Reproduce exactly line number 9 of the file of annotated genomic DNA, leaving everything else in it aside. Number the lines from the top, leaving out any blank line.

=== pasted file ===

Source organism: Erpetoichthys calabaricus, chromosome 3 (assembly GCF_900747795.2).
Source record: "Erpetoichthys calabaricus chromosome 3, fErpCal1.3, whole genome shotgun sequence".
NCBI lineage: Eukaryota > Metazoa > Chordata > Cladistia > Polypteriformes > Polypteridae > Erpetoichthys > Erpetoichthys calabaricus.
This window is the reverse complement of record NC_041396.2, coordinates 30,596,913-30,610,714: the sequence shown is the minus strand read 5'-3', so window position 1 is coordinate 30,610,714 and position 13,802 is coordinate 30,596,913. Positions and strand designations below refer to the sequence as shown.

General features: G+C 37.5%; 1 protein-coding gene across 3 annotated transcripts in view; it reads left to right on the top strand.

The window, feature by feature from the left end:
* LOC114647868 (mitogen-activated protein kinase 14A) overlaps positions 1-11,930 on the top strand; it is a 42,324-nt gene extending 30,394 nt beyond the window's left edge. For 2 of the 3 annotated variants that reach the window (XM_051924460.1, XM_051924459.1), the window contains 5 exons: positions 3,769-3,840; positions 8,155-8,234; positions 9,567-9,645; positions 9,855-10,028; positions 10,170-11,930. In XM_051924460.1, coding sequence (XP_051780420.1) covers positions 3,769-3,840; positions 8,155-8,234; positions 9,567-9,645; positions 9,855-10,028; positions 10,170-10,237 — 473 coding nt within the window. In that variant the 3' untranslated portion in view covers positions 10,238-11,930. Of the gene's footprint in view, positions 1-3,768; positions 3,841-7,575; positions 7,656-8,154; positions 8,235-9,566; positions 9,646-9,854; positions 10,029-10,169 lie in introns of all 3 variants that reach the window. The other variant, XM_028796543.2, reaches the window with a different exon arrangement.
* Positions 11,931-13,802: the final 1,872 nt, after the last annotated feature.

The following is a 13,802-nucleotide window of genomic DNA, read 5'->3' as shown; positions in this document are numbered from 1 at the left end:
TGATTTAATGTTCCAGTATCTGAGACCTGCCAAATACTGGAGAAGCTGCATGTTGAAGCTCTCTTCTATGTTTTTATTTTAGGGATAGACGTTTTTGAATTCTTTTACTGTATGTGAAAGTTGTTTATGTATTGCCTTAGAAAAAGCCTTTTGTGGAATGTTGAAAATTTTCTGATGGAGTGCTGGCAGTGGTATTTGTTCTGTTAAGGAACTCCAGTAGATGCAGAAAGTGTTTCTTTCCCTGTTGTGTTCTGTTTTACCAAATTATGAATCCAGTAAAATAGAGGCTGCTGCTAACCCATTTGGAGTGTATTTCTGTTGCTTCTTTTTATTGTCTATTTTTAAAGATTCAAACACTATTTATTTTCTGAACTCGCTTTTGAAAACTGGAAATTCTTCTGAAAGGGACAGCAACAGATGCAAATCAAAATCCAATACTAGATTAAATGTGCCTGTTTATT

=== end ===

The following is a 13,802-nucleotide window of genomic DNA, read 5'->3' as shown; positions in this document are numbered from 1 at the left end: